And our Major roars in a fury: "We've got to take it on flank."
He was running like fire to lead us, when down like a stone he comes,
As full of "typewriter" bullets as a pudding is full of plums.
So I took his job and we got 'em. . . . By gad! we got 'em like rats;
Down in a deep shell-crater we fought like Kilkenny cats.
'Twas pleasant just for a moment to be sheltered and out of range,
With someone you saw to go for -- it made an agreeable change.

And the Boches that missed my bullets, my chaps gave a bayonet jolt,
And all the time, I remember, I whistled and hummed "Ben Bolt".
Well, that little job was over, so hell for leather we ran,
On to the second line trenches, -- that's where the fun began.
For though we had strafed 'em like fury, there still were some Boches about,
And my fellows, teeth set and eyes glaring, like terriers routed 'em out.
Then I stumbled on one of their dug-outs, and I shouted: "Is anyone there?"
And a voice, "Yes, one; but I'm wounded," came faint up the narrow stair;
And my man was descending before me, when sudden a cry! a shot!
(I say, this cake is delicious. You make it yourself, do you not?)
My man? Oh, they killed the poor devil; for if there was one there was ten;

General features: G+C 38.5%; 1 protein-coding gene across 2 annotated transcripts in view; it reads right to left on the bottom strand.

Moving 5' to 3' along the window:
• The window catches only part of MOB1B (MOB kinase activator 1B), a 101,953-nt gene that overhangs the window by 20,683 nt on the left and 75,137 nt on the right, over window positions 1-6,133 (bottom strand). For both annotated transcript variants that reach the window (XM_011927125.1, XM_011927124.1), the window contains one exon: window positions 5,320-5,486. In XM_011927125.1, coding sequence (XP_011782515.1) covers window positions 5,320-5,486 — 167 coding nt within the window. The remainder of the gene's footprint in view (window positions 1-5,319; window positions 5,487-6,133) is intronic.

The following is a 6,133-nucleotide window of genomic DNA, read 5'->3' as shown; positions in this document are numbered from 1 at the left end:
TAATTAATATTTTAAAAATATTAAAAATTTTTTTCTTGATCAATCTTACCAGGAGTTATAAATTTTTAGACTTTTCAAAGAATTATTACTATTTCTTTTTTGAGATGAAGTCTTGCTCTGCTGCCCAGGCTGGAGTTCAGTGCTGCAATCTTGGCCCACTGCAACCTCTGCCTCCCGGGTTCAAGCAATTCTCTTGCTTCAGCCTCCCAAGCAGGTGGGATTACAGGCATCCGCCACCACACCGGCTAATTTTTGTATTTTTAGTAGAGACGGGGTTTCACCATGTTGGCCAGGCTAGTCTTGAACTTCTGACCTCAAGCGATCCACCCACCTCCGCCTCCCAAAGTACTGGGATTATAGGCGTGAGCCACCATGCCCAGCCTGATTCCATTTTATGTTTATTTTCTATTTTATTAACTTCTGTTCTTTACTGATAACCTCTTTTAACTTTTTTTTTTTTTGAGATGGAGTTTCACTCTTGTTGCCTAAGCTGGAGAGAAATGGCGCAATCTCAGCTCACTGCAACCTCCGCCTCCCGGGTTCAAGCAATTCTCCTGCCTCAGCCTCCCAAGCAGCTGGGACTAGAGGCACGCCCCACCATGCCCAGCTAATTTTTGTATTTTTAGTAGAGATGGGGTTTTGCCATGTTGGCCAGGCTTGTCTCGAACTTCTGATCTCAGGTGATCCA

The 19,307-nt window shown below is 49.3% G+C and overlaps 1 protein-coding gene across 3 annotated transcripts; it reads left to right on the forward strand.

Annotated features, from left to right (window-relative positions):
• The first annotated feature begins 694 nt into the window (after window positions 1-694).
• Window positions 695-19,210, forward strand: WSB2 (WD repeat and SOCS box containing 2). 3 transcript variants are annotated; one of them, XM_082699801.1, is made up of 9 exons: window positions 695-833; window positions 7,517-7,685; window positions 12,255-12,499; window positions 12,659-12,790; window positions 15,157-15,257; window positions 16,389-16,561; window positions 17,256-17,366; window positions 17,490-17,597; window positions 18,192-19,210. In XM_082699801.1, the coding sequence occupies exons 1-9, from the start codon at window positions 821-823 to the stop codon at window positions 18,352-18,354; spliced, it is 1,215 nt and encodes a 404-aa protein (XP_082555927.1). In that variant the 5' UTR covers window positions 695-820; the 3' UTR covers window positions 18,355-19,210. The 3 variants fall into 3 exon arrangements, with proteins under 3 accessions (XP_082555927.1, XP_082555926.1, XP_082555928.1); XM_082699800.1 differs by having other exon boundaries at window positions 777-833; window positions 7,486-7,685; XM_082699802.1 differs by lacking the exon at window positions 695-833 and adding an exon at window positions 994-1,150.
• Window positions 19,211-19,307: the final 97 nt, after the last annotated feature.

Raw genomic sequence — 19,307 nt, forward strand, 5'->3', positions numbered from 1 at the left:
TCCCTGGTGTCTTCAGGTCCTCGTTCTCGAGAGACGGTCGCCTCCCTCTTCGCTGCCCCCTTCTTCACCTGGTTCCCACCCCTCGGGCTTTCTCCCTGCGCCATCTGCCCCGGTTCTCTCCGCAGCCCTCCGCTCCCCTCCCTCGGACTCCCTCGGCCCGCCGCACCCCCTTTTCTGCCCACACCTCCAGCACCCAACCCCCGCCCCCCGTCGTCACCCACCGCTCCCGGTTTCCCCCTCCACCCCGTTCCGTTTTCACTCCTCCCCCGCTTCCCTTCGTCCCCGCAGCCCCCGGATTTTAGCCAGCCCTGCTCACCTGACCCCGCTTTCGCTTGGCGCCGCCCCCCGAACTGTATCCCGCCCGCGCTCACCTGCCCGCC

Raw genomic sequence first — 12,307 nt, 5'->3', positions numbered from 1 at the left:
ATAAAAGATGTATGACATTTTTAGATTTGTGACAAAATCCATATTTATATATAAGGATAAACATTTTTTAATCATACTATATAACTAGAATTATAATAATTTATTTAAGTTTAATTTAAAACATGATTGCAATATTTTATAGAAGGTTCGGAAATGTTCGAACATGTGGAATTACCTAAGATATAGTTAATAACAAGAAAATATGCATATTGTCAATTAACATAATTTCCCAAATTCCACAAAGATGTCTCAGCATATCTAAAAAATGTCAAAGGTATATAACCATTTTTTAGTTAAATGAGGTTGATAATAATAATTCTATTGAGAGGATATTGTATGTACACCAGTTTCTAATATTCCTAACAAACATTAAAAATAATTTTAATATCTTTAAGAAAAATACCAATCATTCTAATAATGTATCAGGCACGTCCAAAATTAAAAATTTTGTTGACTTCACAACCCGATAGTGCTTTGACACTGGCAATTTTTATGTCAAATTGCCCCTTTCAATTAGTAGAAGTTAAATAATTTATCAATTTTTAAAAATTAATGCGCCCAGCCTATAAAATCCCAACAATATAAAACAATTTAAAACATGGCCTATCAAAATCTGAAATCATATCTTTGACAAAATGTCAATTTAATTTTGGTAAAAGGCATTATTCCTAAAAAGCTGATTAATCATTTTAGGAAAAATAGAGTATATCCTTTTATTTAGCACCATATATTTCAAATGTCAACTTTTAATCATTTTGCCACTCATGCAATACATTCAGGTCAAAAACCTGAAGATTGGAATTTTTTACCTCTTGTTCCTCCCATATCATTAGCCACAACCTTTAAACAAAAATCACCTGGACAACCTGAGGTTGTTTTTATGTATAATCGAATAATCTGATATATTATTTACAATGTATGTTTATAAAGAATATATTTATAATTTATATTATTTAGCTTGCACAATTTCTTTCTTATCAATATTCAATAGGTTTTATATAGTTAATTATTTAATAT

So after I'd bombed 'em sufficient I went down at the head of my men,
And four tried to sneak from a bunk-hole, but we cornered the rotters all right;
I'd rather not go into details, 'twas messy that bit of the fight.

But all of it's beastly messy; let's talk of pleasanter things:
The skirts that the girls are wearing, ridiculous fluffy things,
So short that they show. . . . Oh, hang it! Well, if I must, I must.
We cleaned out the second trench line, bomb and bayonet ******;
And on we went to the third one, quite calloused to crumping by now;
And some of our fellows who'd passed us were making a deuce of a row;
And my chaps -- well, I just couldn't hold 'em; (It's strange how it is with gore;
In some ways it's just like whiskey: if you taste it you must have more.)
Their eyes were like beacons of battle; by gad, sir! they COULDN'T be calmed,
So I headed 'em bang for the bomb-belt, racing like billy-be-******.
Oh, it didn't take long to arrive there, those who arrived at all;
The machine guns were certainly chronic, the shindy enough to appal.
Oh yes, I omitted to tell you, I'd wounds on the chest and the head,